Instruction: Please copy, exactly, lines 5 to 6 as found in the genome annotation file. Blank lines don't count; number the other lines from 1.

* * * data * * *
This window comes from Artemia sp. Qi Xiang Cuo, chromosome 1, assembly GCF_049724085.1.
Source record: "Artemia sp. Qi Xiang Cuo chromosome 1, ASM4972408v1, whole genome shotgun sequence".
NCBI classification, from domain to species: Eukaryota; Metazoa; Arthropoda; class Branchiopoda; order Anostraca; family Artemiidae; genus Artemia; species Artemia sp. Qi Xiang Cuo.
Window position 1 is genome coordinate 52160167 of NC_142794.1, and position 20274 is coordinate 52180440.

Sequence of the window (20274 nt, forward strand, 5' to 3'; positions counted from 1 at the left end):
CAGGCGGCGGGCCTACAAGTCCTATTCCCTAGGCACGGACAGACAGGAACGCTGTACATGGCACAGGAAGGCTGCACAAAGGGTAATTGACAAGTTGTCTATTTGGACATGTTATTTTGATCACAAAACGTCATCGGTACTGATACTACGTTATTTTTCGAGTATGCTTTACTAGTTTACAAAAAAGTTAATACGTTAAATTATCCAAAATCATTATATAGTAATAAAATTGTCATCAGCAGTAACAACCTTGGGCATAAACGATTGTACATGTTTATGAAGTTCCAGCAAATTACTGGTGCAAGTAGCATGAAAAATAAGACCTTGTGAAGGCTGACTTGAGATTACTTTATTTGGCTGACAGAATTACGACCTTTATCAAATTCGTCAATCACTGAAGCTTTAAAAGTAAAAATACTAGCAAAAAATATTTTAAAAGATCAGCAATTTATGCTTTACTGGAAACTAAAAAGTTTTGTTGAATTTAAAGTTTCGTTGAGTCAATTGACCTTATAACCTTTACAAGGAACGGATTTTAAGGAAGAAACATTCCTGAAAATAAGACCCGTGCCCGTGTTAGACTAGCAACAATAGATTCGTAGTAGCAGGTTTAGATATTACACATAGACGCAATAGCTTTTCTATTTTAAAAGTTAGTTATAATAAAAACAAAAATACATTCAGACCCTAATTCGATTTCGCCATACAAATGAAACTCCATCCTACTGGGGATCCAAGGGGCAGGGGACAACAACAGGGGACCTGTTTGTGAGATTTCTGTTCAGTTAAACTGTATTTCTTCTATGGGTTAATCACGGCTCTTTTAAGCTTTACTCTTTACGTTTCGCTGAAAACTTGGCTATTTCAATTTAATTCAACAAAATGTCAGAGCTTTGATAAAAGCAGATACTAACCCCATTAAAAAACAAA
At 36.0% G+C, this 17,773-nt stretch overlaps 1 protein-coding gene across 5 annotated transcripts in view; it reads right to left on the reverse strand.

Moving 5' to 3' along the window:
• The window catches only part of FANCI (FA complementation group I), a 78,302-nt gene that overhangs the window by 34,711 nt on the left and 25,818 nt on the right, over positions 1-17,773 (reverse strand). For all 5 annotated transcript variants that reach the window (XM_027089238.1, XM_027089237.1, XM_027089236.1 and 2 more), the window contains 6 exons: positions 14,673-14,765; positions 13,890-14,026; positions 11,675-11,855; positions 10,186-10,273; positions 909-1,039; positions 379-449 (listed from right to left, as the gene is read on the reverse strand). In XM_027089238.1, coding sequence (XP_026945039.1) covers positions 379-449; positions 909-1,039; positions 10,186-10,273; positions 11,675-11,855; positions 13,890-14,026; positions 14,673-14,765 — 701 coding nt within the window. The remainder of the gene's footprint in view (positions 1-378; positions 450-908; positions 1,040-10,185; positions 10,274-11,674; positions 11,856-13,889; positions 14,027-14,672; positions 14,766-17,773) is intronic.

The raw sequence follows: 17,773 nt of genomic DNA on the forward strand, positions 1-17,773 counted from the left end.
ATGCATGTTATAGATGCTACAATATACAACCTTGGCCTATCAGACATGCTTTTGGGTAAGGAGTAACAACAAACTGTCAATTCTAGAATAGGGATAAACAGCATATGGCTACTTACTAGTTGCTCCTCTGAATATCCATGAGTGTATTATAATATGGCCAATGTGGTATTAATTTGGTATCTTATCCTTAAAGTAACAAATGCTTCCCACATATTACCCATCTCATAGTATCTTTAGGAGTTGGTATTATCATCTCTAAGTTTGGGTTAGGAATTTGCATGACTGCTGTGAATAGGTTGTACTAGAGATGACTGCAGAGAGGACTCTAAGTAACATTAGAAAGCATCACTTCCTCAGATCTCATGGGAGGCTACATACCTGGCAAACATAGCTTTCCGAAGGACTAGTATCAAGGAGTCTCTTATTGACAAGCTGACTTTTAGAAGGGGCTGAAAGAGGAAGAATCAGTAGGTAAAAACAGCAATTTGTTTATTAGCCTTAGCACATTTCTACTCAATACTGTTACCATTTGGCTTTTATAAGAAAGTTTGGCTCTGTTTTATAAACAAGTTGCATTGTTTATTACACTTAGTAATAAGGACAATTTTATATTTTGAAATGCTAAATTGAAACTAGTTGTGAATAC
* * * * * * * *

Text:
Sequence of the window (20274 nt, forward strand, 5' to 3'; positions counted from 1 at the left end):
CAGGCGGCGGGCCTACAAGTCCTATTCCCTAGGCACGGACAGACAGGAACGCTGTACATGGCACAGGAAGGCTGCACAAAGGGTAATTGACAAGTTGTCTATTTGGACATGTTATTTTGATCACAAAACGTCATCGGTACTGATACTACGTTATTTTTCGAGTATGCTTTACTAGTTTACAAAAAAGTTAATACGTTAAATTATCCAAAATCATTATATAGTAATAAAATTGTCATCAGCAGTAACAACCTTGGGCATAAACGATTGTACATGTTTATGAAGTTCCAGCAAATTACTGGTGCAAGTAGCATGAAAAATAAGACCTTGTGAAGGCTGACTTGAGATTACTTTATTTGGCTGACAGAATTACGACCTTTATCAAATTCGTCAATCACTGAAGCTTTAAAAGTAAAAATACTAGCAAAAAATATTTTAAAAGATCAGCAATTTATGCTTTACTGGAAACTAAAAAGTTTTGTTGAATTTAAAGTTTCGTTGAGTCAATTGACCTTATAACCTTTACAAGGAACGGATTTTAAGGAAGAAACATTCCTGAAAATAAGACCCGTGCCCGTGTTAGACTAGCAACAATAGATTCGTAGTAGCAGGTTTAGATATTACACATAGACGCAATAGCTTTTCTATTTTAAAAGTTAGTTATAATAAAAACAAAAATACATTCAGACCCTAATTCGATTTCGCCATACAAATGAAACTCCATCCTACTGGGGATCCAAGGGGCAGGGGACAACAACAGGGGACCTGTTTGTGAGATTTCTGTTCAGTTAAACTGTATTTCTTCTATGGGTTAATCACGGCTCTTTTAAGCTTTACTCTTTACGTTTCGCTGAAAACTTGGCTATTTCAATTTAATTCAACAAAATGTCAGAGCTTTGATAAAAGCAGATACTAACCCCATTAAAAAACAAA